The American MBA program at CIS has a duration of approximately 16 months and is accredited by Endicott College. The program includes part time (afternoon-evening) classes and full time internships with national and international companies from our vast network in Madrid. Classes have a maximum of 12 students and are based on practical assessments including group work, projects, presentations, simulations and participation.
SPECIAL INTENSIVE SPANISH LANGUAGE AND SPANISH AND HISPANO-AMERICAN CIVILIZATION This course has 25 hours a week, mainly in the mornings (Mondays to Fridays). This course deals with all aspects of the Language, and in the higher levels the knowledge of both the Civilization and Culture of Spain and Spanish America is extented. -Levels A1 and A2: 9.00a.m. to 2.00 p.m., Spanish Language -As of from level B1: 9.00 a.m. to 1.00 p.m., Spanish Language and 1.00 p.m. to 2.00 p.m., Spanish and Hispano-American Civilization. -This course is offered in all levels.
Saint Louis University offers U.S. students the opportunity to earn their university degrees in Spain. Its Madrid Campus offers a unique set of distinctly international, accredited programs in Business, Communication, International Relations, and Psychology, which students can complete in their entirety in Spain. In addition, students may spend anywhere from one to six semesters taking courses that fulfill degree requirements for almost all of the University’s 100 undergraduate academic programs, including those in Engineering and Health Sciences. Students study in English, but perfect their Spanish through service learning, internship opportunities and immersion into Madrid’s vibrant culture. They also become part of a multicultural community of roughly 700 students, with representatives from over 65 countries around the world. These students thrive in the international educational environment offered by an American university in Spain.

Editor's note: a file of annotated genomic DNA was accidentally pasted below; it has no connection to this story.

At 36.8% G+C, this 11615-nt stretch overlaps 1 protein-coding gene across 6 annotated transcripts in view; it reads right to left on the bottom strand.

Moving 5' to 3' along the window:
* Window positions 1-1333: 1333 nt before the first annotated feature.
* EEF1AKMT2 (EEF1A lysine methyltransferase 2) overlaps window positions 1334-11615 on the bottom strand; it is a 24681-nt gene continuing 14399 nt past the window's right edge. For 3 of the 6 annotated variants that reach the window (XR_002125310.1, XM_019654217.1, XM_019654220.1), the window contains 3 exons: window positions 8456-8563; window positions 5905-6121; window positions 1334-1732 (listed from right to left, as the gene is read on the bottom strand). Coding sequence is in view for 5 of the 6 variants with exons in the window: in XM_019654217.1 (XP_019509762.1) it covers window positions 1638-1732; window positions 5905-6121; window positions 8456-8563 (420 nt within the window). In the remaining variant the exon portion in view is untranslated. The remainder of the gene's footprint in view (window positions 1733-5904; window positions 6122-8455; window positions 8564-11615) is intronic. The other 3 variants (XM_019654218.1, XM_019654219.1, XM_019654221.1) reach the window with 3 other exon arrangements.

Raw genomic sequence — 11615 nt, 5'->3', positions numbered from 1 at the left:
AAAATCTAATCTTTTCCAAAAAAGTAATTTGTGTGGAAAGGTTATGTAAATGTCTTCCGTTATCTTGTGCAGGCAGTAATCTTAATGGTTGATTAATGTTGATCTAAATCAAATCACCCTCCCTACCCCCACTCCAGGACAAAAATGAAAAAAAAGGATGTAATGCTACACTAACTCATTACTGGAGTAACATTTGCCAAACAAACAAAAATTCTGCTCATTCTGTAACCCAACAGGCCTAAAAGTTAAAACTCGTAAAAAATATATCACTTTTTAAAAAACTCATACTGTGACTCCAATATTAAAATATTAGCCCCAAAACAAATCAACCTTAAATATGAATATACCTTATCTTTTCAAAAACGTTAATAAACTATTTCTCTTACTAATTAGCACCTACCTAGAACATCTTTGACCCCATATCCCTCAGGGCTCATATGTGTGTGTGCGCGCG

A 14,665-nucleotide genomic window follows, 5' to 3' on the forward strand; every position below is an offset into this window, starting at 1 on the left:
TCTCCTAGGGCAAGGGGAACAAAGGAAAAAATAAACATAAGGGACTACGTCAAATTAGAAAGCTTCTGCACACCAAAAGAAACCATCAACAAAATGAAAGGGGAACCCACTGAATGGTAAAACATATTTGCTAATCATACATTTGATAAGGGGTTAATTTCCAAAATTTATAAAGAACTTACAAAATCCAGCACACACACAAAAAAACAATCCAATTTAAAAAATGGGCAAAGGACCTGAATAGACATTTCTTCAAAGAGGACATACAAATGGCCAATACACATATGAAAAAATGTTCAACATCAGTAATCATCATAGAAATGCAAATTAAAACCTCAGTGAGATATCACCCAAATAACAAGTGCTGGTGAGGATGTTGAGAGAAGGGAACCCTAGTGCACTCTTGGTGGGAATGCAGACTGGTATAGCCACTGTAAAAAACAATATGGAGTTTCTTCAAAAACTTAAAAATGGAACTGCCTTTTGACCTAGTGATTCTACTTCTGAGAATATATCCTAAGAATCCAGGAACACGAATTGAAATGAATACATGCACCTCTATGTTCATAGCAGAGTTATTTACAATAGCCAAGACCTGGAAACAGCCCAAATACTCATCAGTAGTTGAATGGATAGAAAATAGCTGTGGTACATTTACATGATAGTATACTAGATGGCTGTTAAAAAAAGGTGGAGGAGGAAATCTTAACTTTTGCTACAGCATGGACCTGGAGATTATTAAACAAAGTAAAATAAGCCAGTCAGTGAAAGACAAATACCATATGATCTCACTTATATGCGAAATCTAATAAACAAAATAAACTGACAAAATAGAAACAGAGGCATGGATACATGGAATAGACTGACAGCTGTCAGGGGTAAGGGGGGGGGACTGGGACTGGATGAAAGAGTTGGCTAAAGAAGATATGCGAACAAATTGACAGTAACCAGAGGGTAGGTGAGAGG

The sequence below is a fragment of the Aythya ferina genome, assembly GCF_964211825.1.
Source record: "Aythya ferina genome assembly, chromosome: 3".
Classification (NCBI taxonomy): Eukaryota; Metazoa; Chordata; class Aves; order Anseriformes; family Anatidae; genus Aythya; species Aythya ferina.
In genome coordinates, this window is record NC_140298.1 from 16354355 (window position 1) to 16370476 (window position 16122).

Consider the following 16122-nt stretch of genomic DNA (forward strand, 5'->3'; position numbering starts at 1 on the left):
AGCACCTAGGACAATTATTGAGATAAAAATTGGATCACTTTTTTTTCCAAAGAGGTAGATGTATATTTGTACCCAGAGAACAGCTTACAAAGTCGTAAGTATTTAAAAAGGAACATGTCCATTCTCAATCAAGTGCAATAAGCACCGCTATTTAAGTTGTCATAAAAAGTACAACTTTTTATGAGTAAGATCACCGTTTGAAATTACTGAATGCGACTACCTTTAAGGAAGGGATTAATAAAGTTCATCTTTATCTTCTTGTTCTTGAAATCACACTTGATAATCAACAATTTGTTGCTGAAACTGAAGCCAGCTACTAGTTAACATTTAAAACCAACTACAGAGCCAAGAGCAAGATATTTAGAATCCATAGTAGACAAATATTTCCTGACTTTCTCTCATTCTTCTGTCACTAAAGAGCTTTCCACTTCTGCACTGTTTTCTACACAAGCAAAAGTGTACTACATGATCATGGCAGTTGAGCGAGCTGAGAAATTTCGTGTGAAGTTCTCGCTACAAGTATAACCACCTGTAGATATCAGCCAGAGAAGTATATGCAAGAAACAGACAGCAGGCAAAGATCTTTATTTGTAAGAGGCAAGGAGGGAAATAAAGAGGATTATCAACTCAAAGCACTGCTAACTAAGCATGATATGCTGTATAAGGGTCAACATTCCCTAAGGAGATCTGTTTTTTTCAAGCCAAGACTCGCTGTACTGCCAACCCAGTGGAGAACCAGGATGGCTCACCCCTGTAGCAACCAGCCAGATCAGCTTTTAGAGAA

“I wanted to study Arabic in order to connect with my family, history, religion, and culture. I previously lived and worked in an Arabic-speaking country and wanted to learn Arabic more formally in order to maintain personal and professional...”
American Councils for International Education